My oldest childhood friend is David Carter Christian, or “Chris” as he is still known by his sister Dale and me.
Our moms worked together at the AAA of Maryland Insurance Agency, and we were eventually down the street neighbors. We lived at 302 Thackery Avenue in Catonsville and the Christians lived at 308. Chris is six months older than me and so I guess I don’t remember a day in my early life when Chris wasn’t there.
When I was a toddler, my dad built a play enclosure in our backyard, so my mom didn’t have to have eyeballs on me every second. It was built with heavy duty wire and had a locked gate that I did not know how to manipulate. Chris’s mom, who I always called “Aunt Beck”, was not always attentive to Chris’s whereabouts and he would wander down the street to see me. Being a tad older and a natural climber, Chris would scramble up the wire and jump down into my play space. My mom would look out the window, see us both in the sand box and call Aunt Beck to tell her Chris was at our house. Beck would laugh, and say, “I thought he was outback, hah!”
Being a clever lad, it did not take Chris long to figure out the lock and instead of climbing in, he would just open the gate and walk in, usually locking the gate behind him. On occasion, he would just come down the street and let me out. We would wander the neighborhood until my mother realized I was absent or one of the neighbors reported the jail break. We had the safest of neighborhoods (Hayden always said I grew up on Beaver Cleaver’s Street) so there was little danger and the mom’s worked well together as a search and rescue team.
One day when Chris and I were in our 5th year of life, this pattern broke down a bit and our wanderings took us about 300 yards from home into the back yard of the Hilton Estate on Montrose Avenue. My dad always called our little street of cape cods and bungalows the “alley to Montrose Avenue” and the Hilton’s had one of the biggest properties on that wide boulevard. In addition to several acres of land, a large house, a big, detached garage, and a garden house, the back of the property had an old, abandoned chicken coop in the woods. I don’t remember what attracted Chris and me to that little brown structure or who threw the first rock to break windows, but I do remember we were having a great time until a Baltimore County Police Officer came walking through the woods. Clearly a neighbor had either heard or seen our little contest and had called the cops.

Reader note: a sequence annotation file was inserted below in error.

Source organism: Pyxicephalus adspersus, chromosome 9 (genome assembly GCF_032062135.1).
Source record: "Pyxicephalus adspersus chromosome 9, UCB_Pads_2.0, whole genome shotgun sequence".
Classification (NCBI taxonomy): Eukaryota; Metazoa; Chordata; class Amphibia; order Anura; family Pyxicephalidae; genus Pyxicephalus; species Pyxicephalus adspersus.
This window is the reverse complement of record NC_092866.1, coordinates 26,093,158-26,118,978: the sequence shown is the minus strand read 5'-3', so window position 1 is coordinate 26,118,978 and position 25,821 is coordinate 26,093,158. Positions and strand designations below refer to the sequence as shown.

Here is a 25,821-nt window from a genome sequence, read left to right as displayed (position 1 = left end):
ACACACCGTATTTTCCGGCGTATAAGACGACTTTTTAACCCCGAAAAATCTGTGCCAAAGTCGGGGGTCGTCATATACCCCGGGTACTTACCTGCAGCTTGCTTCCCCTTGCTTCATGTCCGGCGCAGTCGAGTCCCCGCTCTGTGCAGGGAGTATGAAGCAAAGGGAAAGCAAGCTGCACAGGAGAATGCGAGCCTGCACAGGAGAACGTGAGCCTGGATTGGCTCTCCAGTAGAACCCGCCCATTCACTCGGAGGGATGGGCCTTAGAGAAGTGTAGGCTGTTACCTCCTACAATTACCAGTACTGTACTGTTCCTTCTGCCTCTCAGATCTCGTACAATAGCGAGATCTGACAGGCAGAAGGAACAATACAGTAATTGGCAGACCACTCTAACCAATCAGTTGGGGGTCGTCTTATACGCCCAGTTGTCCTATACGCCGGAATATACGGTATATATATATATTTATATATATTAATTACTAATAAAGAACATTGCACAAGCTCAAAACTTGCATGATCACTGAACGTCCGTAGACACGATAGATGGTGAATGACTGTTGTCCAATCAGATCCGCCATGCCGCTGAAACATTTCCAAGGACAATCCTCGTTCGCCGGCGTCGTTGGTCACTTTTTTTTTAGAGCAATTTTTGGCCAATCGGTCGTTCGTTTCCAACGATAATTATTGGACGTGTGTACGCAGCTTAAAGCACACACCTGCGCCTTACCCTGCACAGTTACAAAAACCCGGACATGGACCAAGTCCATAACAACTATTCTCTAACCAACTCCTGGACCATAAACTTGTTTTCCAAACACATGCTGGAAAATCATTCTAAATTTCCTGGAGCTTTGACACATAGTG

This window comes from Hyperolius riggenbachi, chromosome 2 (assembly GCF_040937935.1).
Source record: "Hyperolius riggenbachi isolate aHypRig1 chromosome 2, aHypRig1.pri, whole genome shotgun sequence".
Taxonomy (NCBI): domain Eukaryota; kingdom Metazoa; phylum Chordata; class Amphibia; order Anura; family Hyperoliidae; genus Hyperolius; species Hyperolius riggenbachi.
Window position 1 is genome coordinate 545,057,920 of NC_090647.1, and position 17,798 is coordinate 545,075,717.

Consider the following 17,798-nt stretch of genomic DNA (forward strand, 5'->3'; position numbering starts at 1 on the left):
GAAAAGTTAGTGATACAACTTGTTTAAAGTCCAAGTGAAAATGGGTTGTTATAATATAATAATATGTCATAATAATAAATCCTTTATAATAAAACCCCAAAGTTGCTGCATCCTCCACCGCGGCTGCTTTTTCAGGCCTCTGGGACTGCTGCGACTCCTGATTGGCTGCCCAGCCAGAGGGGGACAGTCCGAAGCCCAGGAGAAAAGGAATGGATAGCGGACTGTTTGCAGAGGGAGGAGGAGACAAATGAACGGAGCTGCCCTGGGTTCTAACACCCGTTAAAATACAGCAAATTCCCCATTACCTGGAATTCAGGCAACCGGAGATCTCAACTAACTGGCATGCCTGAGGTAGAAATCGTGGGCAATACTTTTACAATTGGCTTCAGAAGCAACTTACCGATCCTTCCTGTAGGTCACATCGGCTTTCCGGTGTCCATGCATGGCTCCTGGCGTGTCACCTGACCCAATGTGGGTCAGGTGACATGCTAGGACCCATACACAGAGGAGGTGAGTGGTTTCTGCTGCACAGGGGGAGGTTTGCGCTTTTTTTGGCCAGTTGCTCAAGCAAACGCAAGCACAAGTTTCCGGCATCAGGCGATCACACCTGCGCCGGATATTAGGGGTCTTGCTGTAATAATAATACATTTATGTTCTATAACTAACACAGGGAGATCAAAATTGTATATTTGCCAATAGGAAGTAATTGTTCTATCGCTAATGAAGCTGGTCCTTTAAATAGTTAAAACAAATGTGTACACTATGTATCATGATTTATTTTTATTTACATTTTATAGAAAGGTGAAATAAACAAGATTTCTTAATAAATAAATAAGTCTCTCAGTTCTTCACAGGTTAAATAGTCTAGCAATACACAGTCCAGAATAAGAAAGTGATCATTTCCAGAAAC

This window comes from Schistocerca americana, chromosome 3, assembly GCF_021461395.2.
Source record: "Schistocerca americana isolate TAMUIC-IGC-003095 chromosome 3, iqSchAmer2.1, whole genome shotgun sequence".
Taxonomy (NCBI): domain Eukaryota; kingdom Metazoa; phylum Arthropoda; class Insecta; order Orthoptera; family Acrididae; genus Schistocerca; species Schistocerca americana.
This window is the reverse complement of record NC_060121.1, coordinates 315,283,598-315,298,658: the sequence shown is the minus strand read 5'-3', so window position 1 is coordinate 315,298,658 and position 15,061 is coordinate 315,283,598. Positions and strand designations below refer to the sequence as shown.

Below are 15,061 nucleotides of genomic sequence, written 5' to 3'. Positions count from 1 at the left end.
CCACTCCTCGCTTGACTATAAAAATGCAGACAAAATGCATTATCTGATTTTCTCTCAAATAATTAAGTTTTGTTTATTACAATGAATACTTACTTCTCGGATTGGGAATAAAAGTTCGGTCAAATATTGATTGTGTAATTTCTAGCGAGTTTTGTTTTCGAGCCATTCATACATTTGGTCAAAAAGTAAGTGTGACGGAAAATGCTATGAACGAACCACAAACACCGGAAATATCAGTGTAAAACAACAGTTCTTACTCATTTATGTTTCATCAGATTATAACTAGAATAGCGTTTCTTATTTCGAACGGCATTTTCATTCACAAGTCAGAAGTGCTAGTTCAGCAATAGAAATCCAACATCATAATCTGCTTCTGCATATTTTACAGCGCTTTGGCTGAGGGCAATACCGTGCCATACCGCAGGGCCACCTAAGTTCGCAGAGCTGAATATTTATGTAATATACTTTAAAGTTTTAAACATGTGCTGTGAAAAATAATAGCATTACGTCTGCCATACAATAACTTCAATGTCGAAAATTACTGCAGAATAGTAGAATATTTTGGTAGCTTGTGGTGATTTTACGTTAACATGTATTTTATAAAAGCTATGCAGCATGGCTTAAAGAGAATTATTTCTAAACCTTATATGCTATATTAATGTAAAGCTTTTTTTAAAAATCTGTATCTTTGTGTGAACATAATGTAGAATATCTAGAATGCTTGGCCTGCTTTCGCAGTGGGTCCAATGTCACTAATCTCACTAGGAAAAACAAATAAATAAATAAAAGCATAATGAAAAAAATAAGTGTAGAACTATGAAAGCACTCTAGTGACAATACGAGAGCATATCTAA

In what was a typical contrast between our behaviors, Chris took off running like a jack rabbit and I froze like a statue. I don’t remember being put into the police car, but I do remember being in the back seat as the officer drove me around the neighborhood begging me to tell him where I lived. I wasn’t as fast as Chris, but I WAS smart enough to know that when I got home there would be nothing but trouble awaiting my arrival. As we drove past my house for the third or fourth time, my grandmother (still panting after frantic loops around the neighborhood) looked out the window and saw my fat little head in the back seat of the black and white, 1955 Ford Fairlane. She and my mom streaked out of the house and flagged down the car right in front of Chris’s house. Aunt Beck hurried out her front door, and I emerged from the backseat to join the 4-person grand jury on the sidewalk. After our caper was quickly summarized by the police officer, Aunt Beck ran around to the back of the house to Chris’s favorite “I’m in trouble” hiding place and emerged guiding him by one ear, just like in the movies. Our confession was full and tearful, and the officer suggested to our mom’s that they get in touch with the Hiltons to see if they needed any restitution for our hijinks. I don’t remember what my father said that night or what the punishment was, but I also don’t remember seeing Chris for the next few days.
Later (maybe years later) Chris asked me why the heck I didn’t run. I told him, “All I could see was that gun on the cop’s hip and I couldn’t move.”
There are a thousand stories of our youth, adolescence, and young adulthood. We shared a lot… learned to do the Twist with his sister, played baseball in the backyard, football at the Stegman’s house, rode our bikes to the Village and to All Saint’s Convent, had hours of play in the stream at McCurley Avenue with tadpoles, crawfish, and wet shoes memories.
However, while we fell out of regular touch after heading off to college(me to William and Mary, and Chris to East Carolina), and only saw each other at funerals through the years, I stayed with Chris and his wife Meg when I returned to Catonsville for our 50th high school reunion in 2018. I re-learned something about friendship that weekend. When you have shared18 years of your life with someone, the years quickly slip away and the stories, jokes, stupid voices, and memories flow like a never-ending stream. We were back on McCurley Avenue looking for tadpoles.